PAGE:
- Archival News
• In April 2008, members of the Grateful Dead announced that they would donate their archives to UC Santa Cruz. Documenting the history of the band from 1965 to the present, The Grateful Dead Archive will reside in the University Library’s Special Collections at UC Santa Cruz. The focal point of the collection will be a dedicated room named “Dead Central,” where both academic researchers and the general public will have access to the archive.
“The Grateful Dead Archive represents one of the most significant popular cultural collections of the 20th century; UC Santa Cruz is honored to receive this invaluable gift,” noted UC Santa Cruz Chancellor George Blumenthal. “The Grateful Dead and UC Santa Cruz are both highly innovative institutions—born the same year—that continue to make a major, positive impact on the world.”
The Archive includes business records and correspondence, photographs, and show files with tickets and backstage passes—as well as promotional items such as flyers, posters, shirts, press clips, and awards. Framed photos by renowned photographers and unreleased videos of interviews and TV appearances will be available for viewing. Large stage backdrops, stained-glass pieces, and props from live performances are also featured. An extensive collection of Deadhead fan mail and gifts is an important part of the collection.
“We are excited that The Grateful Dead Archive will now have a home at UC Santa Cruz,” said Christine Bunting, the head of Special Collections at the University Library. “It will provide extraordinary opportunities for researchers and the public to examine the music of one of the most influential bands in history, as well as explore the cultural phenomenon of Deadheads—the most dedicated and celebrated fans in music. The study of popular culture has become an important focus in the academic disciplines of the arts, humanities and social sciences.”
Bunting added that as it works to preserve and prepare the archive for public use, UC Santa Cruz will be forming creative partnerships with Rhino Entertainment (distributor of the band’s music and home of the Grateful Dead web site, dead.net), as well as the Rock ’n’ Roll Hall of Fame and key high-tech companies in Silicon Valley.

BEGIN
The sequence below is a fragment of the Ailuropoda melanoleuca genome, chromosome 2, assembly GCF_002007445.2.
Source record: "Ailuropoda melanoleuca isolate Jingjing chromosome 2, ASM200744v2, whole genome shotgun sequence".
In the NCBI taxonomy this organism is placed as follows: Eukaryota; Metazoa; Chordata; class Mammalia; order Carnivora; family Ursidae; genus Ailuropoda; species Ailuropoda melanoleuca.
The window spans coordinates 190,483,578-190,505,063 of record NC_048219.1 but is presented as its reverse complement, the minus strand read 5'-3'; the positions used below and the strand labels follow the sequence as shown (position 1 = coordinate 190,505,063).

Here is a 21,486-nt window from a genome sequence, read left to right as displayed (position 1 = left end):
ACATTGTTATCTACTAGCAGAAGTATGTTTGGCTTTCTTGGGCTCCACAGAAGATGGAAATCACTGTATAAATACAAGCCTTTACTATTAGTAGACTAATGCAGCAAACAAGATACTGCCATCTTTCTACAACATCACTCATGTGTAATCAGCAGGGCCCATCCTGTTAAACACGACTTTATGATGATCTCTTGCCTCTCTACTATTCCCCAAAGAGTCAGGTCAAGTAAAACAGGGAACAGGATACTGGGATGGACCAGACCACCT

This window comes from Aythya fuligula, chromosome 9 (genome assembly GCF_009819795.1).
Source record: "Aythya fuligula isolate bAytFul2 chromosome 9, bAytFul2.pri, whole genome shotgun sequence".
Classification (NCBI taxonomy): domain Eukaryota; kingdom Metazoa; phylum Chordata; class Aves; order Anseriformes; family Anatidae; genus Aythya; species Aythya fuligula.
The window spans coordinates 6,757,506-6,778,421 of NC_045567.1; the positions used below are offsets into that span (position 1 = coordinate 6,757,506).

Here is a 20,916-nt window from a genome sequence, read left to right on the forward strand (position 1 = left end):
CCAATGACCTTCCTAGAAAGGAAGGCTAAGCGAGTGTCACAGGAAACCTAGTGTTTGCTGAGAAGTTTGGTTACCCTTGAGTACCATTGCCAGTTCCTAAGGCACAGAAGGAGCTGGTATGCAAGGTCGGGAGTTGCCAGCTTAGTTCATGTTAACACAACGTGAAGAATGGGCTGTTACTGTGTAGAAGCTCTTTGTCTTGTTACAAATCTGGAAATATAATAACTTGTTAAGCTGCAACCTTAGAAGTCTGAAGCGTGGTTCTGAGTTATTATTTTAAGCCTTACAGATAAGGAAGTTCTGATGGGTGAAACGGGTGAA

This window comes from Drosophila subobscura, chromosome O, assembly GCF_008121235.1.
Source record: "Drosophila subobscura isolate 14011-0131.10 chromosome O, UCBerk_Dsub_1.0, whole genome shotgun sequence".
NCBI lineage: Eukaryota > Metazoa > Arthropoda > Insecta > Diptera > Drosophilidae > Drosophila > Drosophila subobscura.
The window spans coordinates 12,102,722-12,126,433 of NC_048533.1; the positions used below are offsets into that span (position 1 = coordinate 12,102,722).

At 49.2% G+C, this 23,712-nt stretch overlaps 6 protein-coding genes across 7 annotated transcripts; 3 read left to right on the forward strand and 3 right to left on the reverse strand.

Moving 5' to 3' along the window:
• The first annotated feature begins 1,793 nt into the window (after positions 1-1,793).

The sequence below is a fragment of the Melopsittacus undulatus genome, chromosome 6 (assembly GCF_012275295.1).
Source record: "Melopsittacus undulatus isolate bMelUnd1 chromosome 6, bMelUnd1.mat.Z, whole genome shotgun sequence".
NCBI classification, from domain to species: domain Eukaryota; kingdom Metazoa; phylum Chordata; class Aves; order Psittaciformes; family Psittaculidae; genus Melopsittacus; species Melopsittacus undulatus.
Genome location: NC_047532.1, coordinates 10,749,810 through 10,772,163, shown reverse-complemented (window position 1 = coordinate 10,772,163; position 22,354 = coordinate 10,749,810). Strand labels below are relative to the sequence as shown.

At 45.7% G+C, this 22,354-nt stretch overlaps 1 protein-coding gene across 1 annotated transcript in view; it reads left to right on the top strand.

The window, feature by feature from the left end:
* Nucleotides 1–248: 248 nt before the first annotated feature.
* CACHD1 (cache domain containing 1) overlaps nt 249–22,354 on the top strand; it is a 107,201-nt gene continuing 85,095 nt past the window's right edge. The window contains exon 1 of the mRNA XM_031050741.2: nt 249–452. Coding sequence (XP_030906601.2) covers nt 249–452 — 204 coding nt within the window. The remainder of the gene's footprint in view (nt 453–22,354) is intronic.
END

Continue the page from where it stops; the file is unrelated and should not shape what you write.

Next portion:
“We looked around, and UC Santa Cruz seems the best possible home,” Weir noted. “If you ever wrote the Grateful Dead a letter, you’ll probably find it there!”
• In February 2008, at the BFI National Film Archive at Birkhamstead UK, Brian Pritchard and David Cleveland projected Kinemacolor film using a Kinemacolor projector that they restored from the Birkenhead Museum. The exhibition celebrated the 100th anniversary of Kinemacolor. Web site: http://www.brianpritchard.com/Kinemacolor%20Project.htm . [End Page 164]
• In March 2008, the First Sounds Collaborative presented the earliest known recorded sound at the annual Association for Recorded Sound Collections conference in Palo Alto. The recording was a phonautogram created by Parisian inventor Édouard-Léon Scott de Martinville in 1860. Phonautograms were visual representations of sound waves, not meant to be replayed. Scott’s device scratched sound waves onto a sheet of paper blackened with smoke from an oil lamp. With the help of scientists at the Lawrence Berkeley National Laboratory, First Sounds used high resolution scans and a virtual stylus to recreate the sounds. The 10-second recording of a singer crooning the folk song “Au Clair de la Lune” was discovered early in 2008 in The Academie des Sciences of the Institute de France in Paris. The First Sounds collaborative is headed by audio historian David Giovannoni, Patrick Feaster, Richard Martin, and Meagan Hennesse. Web site: http://www.firstsounds.org/sounds/ .
• In April 2008, The National Film and Sound Archive of Australia and the National Film Preservation Foundation announced a new partnership to preserve and make available eight short American motion pictures from the silent era that no longer survive in the United States.
Through a new program called “Film Connection: Australia–America,” these “lost” films will be preserved and accessed through the five major American silent film archives: the Academy of Motion Picture Arts and Sciences, George Eastman House, the Library of Congress, the Museum of Modern Art, and the UCLA Film...